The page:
2. Develop a Game Plan

If you want to achieve the optimal results during a home inspection, it helps to enter the inspection with a plan in hand. That way, you can evaluate all aspects of a residence and improve your chances of identifying both minor and major home issues.

Ensure your home inspection plan includes assessments of a house's interior and exterior, as well as a residence's attic, basement and roof. Also, you should test a home's heating and cooling system during an inspection.

3. Consult with a Real Estate Agent

A home inspection may prove to be difficult if you fail to plan accordingly. Luckily, if you hire a real estate agent, you can get the support you need to maximize the value of a home inspection.

Typically, a real estate agent will guide you along the homebuying journey. Once a seller accepts your offer on a home, a real estate agent can put you in touch with the best home inspectors in your area. Then, you, your real estate agent and your home inspector can work together to perform a successful home evaluation.

A real estate agent will provide plenty of assistance after a home inspection too. And if you are uncertain about how to proceed with a house after an inspection, a real estate agent can offer recommendations to help you make an informed decision.

Want to take the guesswork out of a home inspection? Use the aforementioned tips, and you can prepare for an upcoming home inspection.




Categories: Uncategorized  


Posted by Pamela Bailey on 12/26/2018

Whether it's for your children or grandchildren starting a kid-friendly garden is a rewarding activity for everyone. Itís a great hobby to enjoy together and a wonderful learning experience for you both.

Start by sectioning off a piece of your yard or garden just for them. If you already have a garden or plan on starting one of your own this will allow your child to have a space of their own and protect your more advanced plants from their inexperience. They will love to have a corner for themselves! Allow them to do as they please here and decorate it as they wish.

When putting their garden together donít make all the decisions for them. Allow them to pick out which plants to grow and/or where they will be planted. Help them choose from plants they are already familiar with or to create a themed garden such as a pizza, rainbow or alphabetical garden. Herbs and edible flowers make for an exciting sensory experience and make great additions to a child-friendly garden.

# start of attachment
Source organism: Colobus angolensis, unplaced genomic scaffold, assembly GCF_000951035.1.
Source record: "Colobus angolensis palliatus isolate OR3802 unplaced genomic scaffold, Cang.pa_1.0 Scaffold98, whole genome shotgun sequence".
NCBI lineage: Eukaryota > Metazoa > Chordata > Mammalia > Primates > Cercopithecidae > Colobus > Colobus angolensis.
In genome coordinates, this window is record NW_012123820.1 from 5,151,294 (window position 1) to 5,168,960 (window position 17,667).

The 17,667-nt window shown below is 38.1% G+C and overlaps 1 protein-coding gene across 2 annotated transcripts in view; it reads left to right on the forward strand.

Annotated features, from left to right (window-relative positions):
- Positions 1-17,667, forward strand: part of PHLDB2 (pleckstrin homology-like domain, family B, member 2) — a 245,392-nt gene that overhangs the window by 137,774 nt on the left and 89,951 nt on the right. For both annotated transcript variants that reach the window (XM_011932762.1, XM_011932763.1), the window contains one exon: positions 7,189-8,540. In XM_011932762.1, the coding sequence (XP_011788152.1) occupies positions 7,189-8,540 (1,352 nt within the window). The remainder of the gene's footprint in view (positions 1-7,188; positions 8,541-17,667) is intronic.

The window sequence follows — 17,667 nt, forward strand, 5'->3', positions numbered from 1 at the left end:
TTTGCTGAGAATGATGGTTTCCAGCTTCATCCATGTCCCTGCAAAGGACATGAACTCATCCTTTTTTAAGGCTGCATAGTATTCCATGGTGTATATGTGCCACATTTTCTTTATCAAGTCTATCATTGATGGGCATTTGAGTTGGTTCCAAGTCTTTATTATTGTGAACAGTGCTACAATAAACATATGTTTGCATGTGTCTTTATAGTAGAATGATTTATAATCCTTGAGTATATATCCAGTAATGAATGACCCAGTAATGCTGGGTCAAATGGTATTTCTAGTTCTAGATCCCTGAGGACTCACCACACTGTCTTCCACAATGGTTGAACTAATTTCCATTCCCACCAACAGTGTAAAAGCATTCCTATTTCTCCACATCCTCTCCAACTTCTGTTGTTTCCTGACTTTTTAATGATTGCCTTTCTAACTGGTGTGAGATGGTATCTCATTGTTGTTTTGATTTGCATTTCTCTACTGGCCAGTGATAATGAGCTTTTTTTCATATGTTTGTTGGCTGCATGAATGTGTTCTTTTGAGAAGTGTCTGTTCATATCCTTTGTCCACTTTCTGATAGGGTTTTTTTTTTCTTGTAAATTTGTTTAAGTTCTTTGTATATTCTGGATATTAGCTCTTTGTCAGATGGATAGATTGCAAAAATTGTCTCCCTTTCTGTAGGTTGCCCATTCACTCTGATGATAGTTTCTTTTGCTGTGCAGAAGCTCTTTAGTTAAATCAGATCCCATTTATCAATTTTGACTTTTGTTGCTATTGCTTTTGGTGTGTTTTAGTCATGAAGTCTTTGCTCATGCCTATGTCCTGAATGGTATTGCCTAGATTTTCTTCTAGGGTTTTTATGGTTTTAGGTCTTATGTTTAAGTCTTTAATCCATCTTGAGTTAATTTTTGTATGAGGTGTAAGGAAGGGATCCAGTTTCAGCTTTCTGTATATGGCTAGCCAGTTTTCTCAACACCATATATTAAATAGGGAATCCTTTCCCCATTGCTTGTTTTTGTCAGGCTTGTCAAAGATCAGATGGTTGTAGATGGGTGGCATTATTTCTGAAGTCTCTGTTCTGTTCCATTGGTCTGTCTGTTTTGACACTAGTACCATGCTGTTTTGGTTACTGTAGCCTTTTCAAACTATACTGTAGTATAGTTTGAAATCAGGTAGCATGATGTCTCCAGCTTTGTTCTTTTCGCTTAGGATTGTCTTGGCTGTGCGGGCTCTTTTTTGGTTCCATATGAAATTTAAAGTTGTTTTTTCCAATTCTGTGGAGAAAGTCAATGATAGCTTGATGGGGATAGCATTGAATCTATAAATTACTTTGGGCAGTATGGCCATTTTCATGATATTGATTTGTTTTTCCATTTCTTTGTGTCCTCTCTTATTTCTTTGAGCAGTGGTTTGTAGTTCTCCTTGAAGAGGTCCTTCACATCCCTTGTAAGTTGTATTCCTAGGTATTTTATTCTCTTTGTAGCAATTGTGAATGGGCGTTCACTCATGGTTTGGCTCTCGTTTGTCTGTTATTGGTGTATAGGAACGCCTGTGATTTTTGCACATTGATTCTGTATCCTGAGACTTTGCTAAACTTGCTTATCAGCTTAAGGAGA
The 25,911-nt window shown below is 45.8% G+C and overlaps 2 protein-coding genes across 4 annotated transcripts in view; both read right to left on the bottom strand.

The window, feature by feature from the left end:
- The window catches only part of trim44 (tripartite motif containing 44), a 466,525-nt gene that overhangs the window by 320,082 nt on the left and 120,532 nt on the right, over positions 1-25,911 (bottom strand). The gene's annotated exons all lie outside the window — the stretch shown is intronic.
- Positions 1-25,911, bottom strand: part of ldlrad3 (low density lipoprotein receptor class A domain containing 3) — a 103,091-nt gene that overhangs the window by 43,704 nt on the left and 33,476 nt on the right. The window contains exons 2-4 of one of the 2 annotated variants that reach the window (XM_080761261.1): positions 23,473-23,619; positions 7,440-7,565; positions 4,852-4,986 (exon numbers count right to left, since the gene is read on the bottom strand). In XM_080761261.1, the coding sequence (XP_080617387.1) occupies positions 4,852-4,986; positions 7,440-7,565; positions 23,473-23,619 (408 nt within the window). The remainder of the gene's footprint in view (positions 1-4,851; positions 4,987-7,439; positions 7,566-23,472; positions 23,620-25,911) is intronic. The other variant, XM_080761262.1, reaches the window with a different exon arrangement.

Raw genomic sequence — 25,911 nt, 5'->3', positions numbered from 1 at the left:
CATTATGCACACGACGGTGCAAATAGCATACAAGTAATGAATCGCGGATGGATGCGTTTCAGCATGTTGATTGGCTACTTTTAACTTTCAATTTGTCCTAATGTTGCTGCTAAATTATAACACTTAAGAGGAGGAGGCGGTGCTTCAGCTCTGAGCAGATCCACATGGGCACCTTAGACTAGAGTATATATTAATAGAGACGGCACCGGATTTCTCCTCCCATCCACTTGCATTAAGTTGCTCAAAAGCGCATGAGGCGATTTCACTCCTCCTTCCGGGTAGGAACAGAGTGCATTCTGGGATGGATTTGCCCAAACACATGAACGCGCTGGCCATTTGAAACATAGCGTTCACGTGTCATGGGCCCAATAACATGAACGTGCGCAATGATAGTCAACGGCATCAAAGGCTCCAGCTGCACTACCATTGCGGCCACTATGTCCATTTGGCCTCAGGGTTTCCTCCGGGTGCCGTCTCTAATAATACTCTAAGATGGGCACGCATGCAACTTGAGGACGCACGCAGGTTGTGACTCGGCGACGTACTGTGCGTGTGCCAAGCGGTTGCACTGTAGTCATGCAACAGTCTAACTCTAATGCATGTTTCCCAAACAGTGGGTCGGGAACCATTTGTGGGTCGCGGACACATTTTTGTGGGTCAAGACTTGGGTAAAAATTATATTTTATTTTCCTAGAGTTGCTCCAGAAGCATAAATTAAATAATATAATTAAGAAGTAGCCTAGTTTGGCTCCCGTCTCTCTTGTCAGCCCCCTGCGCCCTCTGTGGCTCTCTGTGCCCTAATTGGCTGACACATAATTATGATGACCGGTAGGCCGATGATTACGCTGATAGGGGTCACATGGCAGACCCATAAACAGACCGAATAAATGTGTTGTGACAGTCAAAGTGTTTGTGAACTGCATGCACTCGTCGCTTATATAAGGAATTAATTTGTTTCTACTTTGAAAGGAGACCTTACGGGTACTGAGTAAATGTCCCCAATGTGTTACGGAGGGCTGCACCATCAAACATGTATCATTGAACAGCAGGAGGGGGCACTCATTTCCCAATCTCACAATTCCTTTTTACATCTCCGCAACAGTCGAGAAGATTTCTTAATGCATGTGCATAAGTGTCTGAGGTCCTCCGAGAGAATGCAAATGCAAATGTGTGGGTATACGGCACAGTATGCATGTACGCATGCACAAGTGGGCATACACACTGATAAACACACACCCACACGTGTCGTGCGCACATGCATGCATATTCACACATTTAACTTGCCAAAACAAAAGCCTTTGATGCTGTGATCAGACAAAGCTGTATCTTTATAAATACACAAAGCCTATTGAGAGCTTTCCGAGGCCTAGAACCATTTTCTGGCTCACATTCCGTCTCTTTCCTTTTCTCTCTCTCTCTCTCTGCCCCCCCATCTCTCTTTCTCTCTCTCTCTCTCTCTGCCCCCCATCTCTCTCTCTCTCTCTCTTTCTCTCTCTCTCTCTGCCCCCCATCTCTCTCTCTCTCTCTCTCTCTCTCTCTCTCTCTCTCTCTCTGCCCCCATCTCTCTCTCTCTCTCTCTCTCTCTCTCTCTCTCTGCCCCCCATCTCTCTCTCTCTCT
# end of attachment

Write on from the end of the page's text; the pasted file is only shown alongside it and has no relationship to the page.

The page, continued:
After choosing what to plant start with your seedlings indoors. Now is a great time to start educating them about the growing process, what to expect and what their role in helping their new plants grow will be. Visit the library together to check out some books all about gardening. Childrenís educational books with lots of bright, colorful pictures and easy to read words will help them feel like this really is their project and responsibility to learn about.

If choosing potted plants take them with you and teach them the signs of a healthy plant. Allowing them to choose which plant to take home will create excitement and ownership over the gardening process.

Assign your child age-appropriate tasks for caring for their garden and assist them where needed. As much as it is their garden they will need your help to keep it alive and thriving. This could be planting the initial seedlings, weekly watering, or regular weeding. And be sure to include them when it comes time to harvest all of your hard work together!

Keep the learning process and excitement alive with activities to track the progress of their garden. Consider helping them start a plant journal where they can track color, growth or draw depictions of their plants. You could also keep a photo record of your child standing next to the plant each week to track its growth in a fun, visual way.

Gardening is an enriching, relaxing and educational pastime for adults and children alike. Spend quality time with your child by helping them start a garden of their very own, even if it's just a small corner of your own prized garden. Reap the rewards!